Issues of compliance, particularly for protected groups, drew LLM student, Valery Oliva Reyes, to the OIE internship opportunity. Born in Miami to immigrant parents from Guatemala, Reyes grew up in Guatemala after the family returned when she was a toddler. While in college, she worked as a tutor for marginalized communities in Guatemala City. "During this time," said Reyes, " I became aware of how vulnerable many of these children were within their communities." This sparked her interest in law and advocacy, which led to her participation in sexual assault and human exploitation cases in her free time. She subsequently pursued a career in law and worked for a human rights and constitutional law boutique firm specializing in cases dealing with indigenous rights violations and exploitation of their territories by foreign investors.
This experience has led to a combined interest in human rights and corporate law that has served her well in working on Title IX cases and incidents of discrimination against protected groups during her internship. "Learning about protected groups and the scope of Title IX has been one of the main learning topics," said Reyes. Though she found adjusting to a new legal system a bit of a challenge, the combination of past experience and the hands-on nature of the internship helped to clarify her understanding. "Part of this job is also intuition — learning when to trust your instincts and when to leave room for doubt — a skill that lawyers must have, as well. Working in this program has shown me how people tell the same story, but from their own point of view, changing details that may seem small in the large scheme of things but can fully alter our sense of what is true and what is fiction. I am sure that these skills [will] be essential in my future professional development."
A 3L at Duke Law with a background in environmental science, Alex Peterson already had an interest in workplace discrimination and other civil rights issues after having taken an employment discrimination course last spring. "The legal intern position with OIE struck me as a great opportunity to see firsthand how Duke evaluates and resolves complaints about harassment and discrimination across the university," said Peterson. Through researching best practices for university diversity, equity, and inclusion initiatives and assisting with compliance investigations, he has gained real-life experience in a higher education setting. "I've particularly enjoyed writing draft investigation reports which involves analyzing evidence gathered and interviews conducted during the investigation process, then applying the university policy on prohibited discrimination, harassment, and misconduct to different factual scenarios," he added, and he "would highly recommend a position with OIE to any law student interested in anti-discrimination law."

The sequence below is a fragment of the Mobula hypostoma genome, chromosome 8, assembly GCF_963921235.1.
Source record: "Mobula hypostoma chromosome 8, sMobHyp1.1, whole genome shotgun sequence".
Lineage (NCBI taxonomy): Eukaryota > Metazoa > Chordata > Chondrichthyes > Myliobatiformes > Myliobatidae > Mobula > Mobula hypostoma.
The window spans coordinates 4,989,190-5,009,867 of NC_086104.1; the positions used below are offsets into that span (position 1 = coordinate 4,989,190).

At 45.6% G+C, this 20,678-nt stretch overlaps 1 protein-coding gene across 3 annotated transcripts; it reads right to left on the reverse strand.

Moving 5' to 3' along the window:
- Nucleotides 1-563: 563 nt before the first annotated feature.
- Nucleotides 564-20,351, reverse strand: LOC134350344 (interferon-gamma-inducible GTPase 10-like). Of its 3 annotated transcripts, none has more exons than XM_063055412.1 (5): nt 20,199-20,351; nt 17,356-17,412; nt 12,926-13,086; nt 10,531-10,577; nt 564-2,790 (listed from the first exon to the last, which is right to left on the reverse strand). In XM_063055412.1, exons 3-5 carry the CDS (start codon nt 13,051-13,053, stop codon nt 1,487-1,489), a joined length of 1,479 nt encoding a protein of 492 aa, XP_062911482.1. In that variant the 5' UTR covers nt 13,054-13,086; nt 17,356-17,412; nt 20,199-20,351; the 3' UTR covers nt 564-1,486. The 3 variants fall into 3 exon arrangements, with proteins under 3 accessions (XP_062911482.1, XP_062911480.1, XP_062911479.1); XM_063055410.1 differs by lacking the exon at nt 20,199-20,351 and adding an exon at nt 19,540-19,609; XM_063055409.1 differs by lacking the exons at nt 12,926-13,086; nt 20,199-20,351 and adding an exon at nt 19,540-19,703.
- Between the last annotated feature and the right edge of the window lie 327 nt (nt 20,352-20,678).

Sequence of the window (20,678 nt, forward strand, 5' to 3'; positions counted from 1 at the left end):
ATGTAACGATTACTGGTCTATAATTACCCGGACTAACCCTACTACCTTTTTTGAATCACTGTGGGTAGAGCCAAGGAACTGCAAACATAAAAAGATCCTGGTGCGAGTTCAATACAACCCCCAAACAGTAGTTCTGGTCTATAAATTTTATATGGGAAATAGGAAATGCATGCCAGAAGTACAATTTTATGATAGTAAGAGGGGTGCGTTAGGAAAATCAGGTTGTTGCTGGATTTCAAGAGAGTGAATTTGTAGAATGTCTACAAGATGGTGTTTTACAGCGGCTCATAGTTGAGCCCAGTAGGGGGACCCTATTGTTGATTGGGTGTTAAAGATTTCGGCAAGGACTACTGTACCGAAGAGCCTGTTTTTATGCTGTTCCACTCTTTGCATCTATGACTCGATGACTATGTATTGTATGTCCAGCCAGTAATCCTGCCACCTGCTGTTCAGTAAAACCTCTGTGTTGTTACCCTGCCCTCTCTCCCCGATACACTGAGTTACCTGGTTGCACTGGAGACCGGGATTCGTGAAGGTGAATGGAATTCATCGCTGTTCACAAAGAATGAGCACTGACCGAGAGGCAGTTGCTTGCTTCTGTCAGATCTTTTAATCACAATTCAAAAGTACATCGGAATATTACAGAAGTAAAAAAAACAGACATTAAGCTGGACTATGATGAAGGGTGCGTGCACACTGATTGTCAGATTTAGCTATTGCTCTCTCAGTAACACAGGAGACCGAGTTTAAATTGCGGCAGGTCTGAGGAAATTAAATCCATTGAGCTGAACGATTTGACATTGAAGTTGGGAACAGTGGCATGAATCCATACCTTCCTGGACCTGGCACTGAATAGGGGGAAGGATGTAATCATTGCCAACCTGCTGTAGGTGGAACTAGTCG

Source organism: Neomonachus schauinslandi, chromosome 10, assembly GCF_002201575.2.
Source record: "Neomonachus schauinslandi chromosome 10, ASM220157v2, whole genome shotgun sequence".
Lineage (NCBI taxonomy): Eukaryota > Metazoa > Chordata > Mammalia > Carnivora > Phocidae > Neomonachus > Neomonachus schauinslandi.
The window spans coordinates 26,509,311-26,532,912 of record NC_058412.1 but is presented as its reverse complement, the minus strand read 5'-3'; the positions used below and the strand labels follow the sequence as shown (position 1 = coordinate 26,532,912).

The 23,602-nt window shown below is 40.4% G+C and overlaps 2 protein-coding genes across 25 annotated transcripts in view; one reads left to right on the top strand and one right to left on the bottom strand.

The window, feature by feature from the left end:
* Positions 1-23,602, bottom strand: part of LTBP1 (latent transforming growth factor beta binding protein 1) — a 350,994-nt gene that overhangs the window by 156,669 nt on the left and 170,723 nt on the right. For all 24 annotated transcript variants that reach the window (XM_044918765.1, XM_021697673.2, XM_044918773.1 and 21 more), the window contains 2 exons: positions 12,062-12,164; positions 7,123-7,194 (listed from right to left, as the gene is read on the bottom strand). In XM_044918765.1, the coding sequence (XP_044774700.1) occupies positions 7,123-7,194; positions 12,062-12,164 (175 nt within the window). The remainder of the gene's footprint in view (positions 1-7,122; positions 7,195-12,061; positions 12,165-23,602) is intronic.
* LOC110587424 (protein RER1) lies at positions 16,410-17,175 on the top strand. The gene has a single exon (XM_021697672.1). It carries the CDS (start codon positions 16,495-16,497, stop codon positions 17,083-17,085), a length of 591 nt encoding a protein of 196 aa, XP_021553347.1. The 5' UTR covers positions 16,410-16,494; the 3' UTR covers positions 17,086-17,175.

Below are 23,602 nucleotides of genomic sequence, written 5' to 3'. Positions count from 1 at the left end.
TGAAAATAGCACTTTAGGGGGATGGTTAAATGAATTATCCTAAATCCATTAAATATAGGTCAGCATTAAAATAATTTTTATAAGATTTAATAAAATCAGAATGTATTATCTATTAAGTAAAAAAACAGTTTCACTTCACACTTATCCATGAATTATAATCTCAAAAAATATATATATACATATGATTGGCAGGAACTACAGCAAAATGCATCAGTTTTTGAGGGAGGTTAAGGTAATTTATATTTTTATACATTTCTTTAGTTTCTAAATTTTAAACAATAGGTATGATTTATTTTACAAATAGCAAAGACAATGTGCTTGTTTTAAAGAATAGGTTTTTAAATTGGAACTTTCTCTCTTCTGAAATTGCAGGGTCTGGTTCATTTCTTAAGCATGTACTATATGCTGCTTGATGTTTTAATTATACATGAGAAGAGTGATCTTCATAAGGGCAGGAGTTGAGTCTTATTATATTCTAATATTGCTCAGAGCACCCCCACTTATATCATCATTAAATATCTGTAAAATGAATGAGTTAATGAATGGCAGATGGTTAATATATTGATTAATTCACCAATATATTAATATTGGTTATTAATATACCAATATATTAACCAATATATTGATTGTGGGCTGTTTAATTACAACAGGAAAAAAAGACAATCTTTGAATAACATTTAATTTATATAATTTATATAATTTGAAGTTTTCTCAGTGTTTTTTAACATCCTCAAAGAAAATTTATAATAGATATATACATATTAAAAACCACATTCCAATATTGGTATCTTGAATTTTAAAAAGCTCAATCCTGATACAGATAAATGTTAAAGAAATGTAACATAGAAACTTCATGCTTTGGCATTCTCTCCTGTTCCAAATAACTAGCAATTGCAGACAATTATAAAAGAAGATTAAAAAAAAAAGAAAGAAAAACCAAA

The internships generally last 3-4 months with this year's program ending in mid-August. "It’s difficult to say if we will be able to have the opportunity during the school year," stated Cynthia Clinton. "There are restrictions on the number of hours a law student can 'work;' however, there may be internships or experiential classes within the law school curriculum that could be completed through an OIE internship [in the future]." Overall, the experience has proven positive for all involved and only time will tell what additional opportunities OIE will make available for the Duke community.
By Maria Moreno
© 2021 Duke Office for Institutional Equity